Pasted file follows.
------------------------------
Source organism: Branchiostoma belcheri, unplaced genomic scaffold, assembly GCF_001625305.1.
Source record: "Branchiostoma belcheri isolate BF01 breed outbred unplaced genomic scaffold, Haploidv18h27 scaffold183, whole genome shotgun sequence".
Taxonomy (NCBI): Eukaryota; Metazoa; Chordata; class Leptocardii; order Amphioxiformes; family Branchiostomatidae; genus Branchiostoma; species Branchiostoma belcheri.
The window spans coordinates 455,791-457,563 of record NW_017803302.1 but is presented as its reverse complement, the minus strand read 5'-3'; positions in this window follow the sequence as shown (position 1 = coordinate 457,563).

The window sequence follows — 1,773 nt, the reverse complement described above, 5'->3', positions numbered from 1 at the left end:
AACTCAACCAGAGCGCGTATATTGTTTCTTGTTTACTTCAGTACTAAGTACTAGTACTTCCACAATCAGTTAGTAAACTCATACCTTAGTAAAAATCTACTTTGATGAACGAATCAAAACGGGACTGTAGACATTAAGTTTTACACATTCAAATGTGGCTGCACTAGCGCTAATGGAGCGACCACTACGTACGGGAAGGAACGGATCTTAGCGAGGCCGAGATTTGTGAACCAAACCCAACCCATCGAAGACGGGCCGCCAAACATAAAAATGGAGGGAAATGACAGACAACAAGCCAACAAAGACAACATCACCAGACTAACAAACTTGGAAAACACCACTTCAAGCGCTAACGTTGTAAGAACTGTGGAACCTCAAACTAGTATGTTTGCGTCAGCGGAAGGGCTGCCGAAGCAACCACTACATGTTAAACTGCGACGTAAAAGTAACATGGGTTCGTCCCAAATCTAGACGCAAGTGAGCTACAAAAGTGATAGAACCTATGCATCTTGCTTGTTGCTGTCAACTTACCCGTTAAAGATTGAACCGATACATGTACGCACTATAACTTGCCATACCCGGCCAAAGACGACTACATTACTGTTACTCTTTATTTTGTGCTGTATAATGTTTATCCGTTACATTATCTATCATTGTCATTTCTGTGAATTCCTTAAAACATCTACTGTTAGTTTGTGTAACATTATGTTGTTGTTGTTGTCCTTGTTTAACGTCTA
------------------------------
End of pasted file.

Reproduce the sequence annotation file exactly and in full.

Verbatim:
Source organism: Branchiostoma belcheri, unplaced genomic scaffold, assembly GCF_001625305.1.
Source record: "Branchiostoma belcheri isolate BF01 breed outbred unplaced genomic scaffold, Haploidv18h27 scaffold183, whole genome shotgun sequence".
Taxonomy (NCBI): Eukaryota; Metazoa; Chordata; class Leptocardii; order Amphioxiformes; family Branchiostomatidae; genus Branchiostoma; species Branchiostoma belcheri.
The window spans coordinates 455,791-457,563 of record NW_017803302.1 but is presented as its reverse complement, the minus strand read 5'-3'; positions in this window follow the sequence as shown (position 1 = coordinate 457,563).

The window sequence follows — 1,773 nt, the reverse complement described above, 5'->3', positions numbered from 1 at the left end:
AACTCAACCAGAGCGCGTATATTGTTTCTTGTTTACTTCAGTACTAAGTACTAGTACTTCCACAATCAGTTAGTAAACTCATACCTTAGTAAAAATCTACTTTGATGAACGAATCAAAACGGGACTGTAGACATTAAGTTTTACACATTCAAATGTGGCTGCACTAGCGCTAATGGAGCGACCACTACGTACGGGAAGGAACGGATCTTAGCGAGGCCGAGATTTGTGAACCAAACCCAACCCATCGAAGACGGGCCGCCAAACATAAAAATGGAGGGAAATGACAGACAACAAGCCAACAAAGACAACATCACCAGACTAACAAACTTGGAAAACACCACTTCAAGCGCTAACGTTGTAAGAACTGTGGAACCTCAAACTAGTATGTTTGCGTCAGCGGAAGGGCTGCCGAAGCAACCACTACATGTTAAACTGCGACGTAAAAGTAACATGGGTTCGTCCCAAATCTAGACGCAAGTGAGCTACAAAAGTGATAGAACCTATGCATCTTGCTTGTTGCTGTCAACTTACCCGTTAAAGATTGAACCGATACATGTACGCACTATAACTTGCCATACCCGGCCAAAGACGACTACATTACTGTTACTCTTTATTTTGTGCTGTATAATGTTTATCCGTTACATTATCTATCATTGTCATTTCTGTGAATTCCTTAAAACATCTACTGTTAGTTTGTGTAACATTATGTTGTTGTTGTTGTCCTTGTTTAACGTCTA